Bruce Anderson: Never has victory yielded such bitterness. Politically, the PM is an unburied corpse

Mr Blair has not only lost his ability to run an effective government. He has lost the will
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The election results lead to one overriding conclusion. The present structure of political parties rests on a fragile foundation of public consent.

The election results lead to one overriding conclusion. The present structure of political parties rests on a fragile foundation of public consent.

With such a prolonged and intense campaign, plus the unprecedented number of postal votes, I had expected a significant rise in turnout. In fact, there was only a small increase from 2001. If one allows for the postal vote factor, this signifies another decline in public interest.

There has also been a further, almost terminal, decline in tribalism. The Liberals may not have achieved the breakthrough which they had hoped for, but they did have one success which will be even more important in the longer term. They persuaded large numbers of former Labour voters to support them: consider the results in Newcastle, Norwich, Nottingham and Manchester. Obviously, the war was a crucial factor, but as West Country Tories could tell the Labour party, voting Liberal can be habit-forming. A significant section of the Labour tribe has already defected to the Liberals, and there is no reason why this should be the end of the process.

Traditionally, many Labour MPs have looked on their working-class constituents with a mixture of sentimentality and patronage. They had taken it for granted that their people would always vote for them; that they were serfs of socialism. That complacent assumption can no longer be justified. It has been overtaken by economic, social and cultural changes. The decline of manual labour and trade unionism has led to a decline in Labourite political attitudes. The disintegration of the family has turned a section of the working class in to the underclass (Marx was right to dismiss the political value of the lumpenproletariat). For all those reasons, the Labour tribe is not what it was.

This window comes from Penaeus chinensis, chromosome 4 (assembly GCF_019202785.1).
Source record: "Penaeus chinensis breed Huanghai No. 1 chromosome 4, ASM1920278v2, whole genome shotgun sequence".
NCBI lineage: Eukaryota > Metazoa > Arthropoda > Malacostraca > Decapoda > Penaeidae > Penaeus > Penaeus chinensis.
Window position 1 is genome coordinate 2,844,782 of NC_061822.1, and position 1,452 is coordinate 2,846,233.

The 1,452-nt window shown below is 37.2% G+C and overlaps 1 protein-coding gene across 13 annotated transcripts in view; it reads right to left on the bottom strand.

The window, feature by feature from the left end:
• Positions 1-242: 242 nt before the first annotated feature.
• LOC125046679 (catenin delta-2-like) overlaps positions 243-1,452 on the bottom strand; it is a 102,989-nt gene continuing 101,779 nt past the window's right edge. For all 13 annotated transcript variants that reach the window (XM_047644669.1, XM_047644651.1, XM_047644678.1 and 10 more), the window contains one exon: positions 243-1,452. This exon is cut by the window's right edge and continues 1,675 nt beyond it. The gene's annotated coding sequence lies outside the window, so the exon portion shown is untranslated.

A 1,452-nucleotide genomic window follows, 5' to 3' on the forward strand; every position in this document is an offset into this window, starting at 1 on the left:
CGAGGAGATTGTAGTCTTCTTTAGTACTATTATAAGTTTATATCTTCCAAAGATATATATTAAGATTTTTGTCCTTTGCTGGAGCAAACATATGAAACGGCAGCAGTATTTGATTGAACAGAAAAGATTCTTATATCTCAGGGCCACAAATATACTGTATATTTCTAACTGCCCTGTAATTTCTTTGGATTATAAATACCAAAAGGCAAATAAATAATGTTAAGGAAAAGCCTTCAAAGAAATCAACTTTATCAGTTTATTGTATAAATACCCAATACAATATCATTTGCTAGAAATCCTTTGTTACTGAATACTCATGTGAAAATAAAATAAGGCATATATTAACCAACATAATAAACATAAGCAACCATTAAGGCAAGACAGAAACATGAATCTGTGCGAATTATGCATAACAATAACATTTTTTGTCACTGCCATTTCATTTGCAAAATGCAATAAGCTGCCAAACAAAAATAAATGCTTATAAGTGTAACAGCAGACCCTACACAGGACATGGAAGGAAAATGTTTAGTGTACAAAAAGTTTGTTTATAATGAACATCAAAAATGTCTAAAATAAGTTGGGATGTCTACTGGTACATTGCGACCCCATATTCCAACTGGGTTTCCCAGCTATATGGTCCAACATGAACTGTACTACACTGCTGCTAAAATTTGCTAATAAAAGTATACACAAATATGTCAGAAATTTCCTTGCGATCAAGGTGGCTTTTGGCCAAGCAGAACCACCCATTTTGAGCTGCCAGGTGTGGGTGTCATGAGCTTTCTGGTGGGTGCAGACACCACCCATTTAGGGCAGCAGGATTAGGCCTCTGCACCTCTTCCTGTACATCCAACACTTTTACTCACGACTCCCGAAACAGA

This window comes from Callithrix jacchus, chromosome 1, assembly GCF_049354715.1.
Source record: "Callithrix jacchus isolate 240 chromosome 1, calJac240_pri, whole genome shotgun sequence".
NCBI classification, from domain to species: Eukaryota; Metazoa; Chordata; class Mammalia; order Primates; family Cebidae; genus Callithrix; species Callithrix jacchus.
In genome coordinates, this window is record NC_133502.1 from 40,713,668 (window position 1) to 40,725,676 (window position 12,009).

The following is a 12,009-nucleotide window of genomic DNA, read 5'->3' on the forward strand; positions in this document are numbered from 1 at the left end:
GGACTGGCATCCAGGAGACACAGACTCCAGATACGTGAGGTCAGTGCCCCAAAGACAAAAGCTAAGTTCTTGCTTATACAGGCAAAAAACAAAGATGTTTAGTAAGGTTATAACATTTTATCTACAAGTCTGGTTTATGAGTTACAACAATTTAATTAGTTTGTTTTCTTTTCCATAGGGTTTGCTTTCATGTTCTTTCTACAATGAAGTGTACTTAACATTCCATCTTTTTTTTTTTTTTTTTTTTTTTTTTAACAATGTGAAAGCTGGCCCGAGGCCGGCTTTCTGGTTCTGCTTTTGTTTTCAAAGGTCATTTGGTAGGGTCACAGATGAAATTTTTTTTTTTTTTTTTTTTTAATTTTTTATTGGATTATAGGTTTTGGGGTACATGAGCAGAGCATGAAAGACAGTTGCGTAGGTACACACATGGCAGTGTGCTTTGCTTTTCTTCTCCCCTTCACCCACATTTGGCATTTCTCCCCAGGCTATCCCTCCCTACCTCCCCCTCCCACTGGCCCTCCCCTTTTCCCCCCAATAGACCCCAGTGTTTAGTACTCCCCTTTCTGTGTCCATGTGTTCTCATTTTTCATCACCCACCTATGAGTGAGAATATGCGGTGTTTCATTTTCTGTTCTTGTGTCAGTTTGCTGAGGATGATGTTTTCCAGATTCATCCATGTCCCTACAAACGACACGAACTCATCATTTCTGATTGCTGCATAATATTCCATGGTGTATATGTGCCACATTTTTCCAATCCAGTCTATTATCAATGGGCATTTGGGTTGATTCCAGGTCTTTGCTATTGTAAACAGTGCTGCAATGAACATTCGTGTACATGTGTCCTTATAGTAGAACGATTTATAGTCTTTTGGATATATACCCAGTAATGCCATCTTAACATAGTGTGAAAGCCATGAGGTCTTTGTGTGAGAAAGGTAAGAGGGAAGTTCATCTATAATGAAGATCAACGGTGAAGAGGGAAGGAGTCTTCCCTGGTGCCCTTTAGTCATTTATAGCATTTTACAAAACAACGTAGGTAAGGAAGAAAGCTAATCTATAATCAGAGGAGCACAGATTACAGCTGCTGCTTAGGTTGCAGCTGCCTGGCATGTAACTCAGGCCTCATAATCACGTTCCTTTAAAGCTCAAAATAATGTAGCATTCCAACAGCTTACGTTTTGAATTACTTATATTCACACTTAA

Nor is the Tory one. In 1997, I canvassed with the late Nick Budgen. In those days, Nick still held Enoch Powell's old seat in Wolverhampton. I went down a gravel drive and rang the bell of an impressive house; no one in. I was about to leave, when an affluent car appeared. Before I could ask its owner a question, he answered it: "Course I'm Tory. D'you think I'm bloody mad?''

In those days, apart from the odd certifiable inhabitant, the Tories could regard the serried hedgerows of suburbia as their tribal reservation. That is no longer true. These days, many middle-class voters approach elections as if they were buying a car or choosing a holiday. They will not decide until they have scrutinised all the details in the competing small print.

This time, the Tories had a further problem with their erstwhile supporters. The customers did not warm to the salesman. Michael Howard was not an asset on the doorstep. I found one way to commend him: "If Michael Howard was the man you think he is, he would not be married to Sandra Howard." She was much the most effective spouse in British political history, but it was not enough.

The Tories have to reconnect themselves to middle Britain. They have to put themselves on the side of those who want world-class healthcare and first-rate education; who are exasperated by the police's incompetence, worried about pensions and anxious to help young people buy their first house.